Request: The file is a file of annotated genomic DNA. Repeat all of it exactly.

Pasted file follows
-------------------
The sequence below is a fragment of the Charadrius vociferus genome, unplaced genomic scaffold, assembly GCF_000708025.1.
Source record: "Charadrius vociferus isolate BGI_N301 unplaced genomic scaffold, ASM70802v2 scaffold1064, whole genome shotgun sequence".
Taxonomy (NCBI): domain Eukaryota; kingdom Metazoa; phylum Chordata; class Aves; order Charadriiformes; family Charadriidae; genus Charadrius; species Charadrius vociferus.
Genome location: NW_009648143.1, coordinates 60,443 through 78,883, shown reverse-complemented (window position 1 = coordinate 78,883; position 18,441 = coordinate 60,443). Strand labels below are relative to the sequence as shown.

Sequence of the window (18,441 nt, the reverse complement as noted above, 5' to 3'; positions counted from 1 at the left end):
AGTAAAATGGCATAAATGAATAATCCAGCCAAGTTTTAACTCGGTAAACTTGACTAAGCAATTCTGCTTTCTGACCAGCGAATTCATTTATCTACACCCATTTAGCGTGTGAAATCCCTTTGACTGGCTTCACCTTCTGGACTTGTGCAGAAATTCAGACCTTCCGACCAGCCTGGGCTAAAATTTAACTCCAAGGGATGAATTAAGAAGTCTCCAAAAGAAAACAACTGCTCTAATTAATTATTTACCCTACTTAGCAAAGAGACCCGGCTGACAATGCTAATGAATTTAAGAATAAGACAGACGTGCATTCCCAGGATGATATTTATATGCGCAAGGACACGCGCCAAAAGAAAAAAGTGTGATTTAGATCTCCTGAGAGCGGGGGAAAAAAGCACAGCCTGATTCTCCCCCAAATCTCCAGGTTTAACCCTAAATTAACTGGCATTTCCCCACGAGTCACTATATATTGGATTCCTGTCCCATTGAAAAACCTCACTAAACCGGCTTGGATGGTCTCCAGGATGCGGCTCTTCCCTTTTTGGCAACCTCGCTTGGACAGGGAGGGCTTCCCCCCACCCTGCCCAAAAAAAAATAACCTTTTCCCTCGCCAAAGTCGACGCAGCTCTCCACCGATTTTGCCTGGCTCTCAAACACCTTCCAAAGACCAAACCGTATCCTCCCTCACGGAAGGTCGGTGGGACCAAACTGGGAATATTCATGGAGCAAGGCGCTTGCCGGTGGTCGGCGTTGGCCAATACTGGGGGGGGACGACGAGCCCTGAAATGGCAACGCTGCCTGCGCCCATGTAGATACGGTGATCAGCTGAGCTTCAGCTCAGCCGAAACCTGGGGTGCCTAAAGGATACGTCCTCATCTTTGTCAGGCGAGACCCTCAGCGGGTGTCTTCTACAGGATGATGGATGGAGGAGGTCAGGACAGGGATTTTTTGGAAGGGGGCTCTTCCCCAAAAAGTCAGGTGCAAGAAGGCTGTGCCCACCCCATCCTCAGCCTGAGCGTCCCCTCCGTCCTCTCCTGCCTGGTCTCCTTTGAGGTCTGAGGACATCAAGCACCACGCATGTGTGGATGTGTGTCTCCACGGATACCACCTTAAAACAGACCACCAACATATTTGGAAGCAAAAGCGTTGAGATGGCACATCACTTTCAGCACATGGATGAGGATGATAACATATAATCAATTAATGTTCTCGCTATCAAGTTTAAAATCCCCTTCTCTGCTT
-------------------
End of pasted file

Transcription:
The sequence below is a fragment of the Charadrius vociferus genome, unplaced genomic scaffold, assembly GCF_000708025.1.
Source record: "Charadrius vociferus isolate BGI_N301 unplaced genomic scaffold, ASM70802v2 scaffold1064, whole genome shotgun sequence".
Taxonomy (NCBI): domain Eukaryota; kingdom Metazoa; phylum Chordata; class Aves; order Charadriiformes; family Charadriidae; genus Charadrius; species Charadrius vociferus.
Genome location: NW_009648143.1, coordinates 60,443 through 78,883, shown reverse-complemented (window position 1 = coordinate 78,883; position 18,441 = coordinate 60,443). Strand labels below are relative to the sequence as shown.

Sequence of the window (18,441 nt, the reverse complement as noted above, 5' to 3'; positions counted from 1 at the left end):
AGTAAAATGGCATAAATGAATAATCCAGCCAAGTTTTAACTCGGTAAACTTGACTAAGCAATTCTGCTTTCTGACCAGCGAATTCATTTATCTACACCCATTTAGCGTGTGAAATCCCTTTGACTGGCTTCACCTTCTGGACTTGTGCAGAAATTCAGACCTTCCGACCAGCCTGGGCTAAAATTTAACTCCAAGGGATGAATTAAGAAGTCTCCAAAAGAAAACAACTGCTCTAATTAATTATTTACCCTACTTAGCAAAGAGACCCGGCTGACAATGCTAATGAATTTAAGAATAAGACAGACGTGCATTCCCAGGATGATATTTATATGCGCAAGGACACGCGCCAAAAGAAAAAAGTGTGATTTAGATCTCCTGAGAGCGGGGGAAAAAAGCACAGCCTGATTCTCCCCCAAATCTCCAGGTTTAACCCTAAATTAACTGGCATTTCCCCACGAGTCACTATATATTGGATTCCTGTCCCATTGAAAAACCTCACTAAACCGGCTTGGATGGTCTCCAGGATGCGGCTCTTCCCTTTTTGGCAACCTCGCTTGGACAGGGAGGGCTTCCCCCCACCCTGCCCAAAAAAAAATAACCTTTTCCCTCGCCAAAGTCGACGCAGCTCTCCACCGATTTTGCCTGGCTCTCAAACACCTTCCAAAGACCAAACCGTATCCTCCCTCACGGAAGGTCGGTGGGACCAAACTGGGAATATTCATGGAGCAAGGCGCTTGCCGGTGGTCGGCGTTGGCCAATACTGGGGGGGGACGACGAGCCCTGAAATGGCAACGCTGCCTGCGCCCATGTAGATACGGTGATCAGCTGAGCTTCAGCTCAGCCGAAACCTGGGGTGCCTAAAGGATACGTCCTCATCTTTGTCAGGCGAGACCCTCAGCGGGTGTCTTCTACAGGATGATGGATGGAGGAGGTCAGGACAGGGATTTTTTGGAAGGGGGCTCTTCCCCAAAAAGTCAGGTGCAAGAAGGCTGTGCCCACCCCATCCTCAGCCTGAGCGTCCCCTCCGTCCTCTCCTGCCTGGTCTCCTTTGAGGTCTGAGGACATCAAGCACCACGCATGTGTGGATGTGTGTCTCCACGGATACCACCTTAAAACAGACCACCAACATATTTGGAAGCAAAAGCGTTGAGATGGCACATCACTTTCAGCACATGGATGAGGATGATAACATATAATCAATTAATGTTCTCGCTATCAAGTTTAAAATCCCCTTCTCTGCTT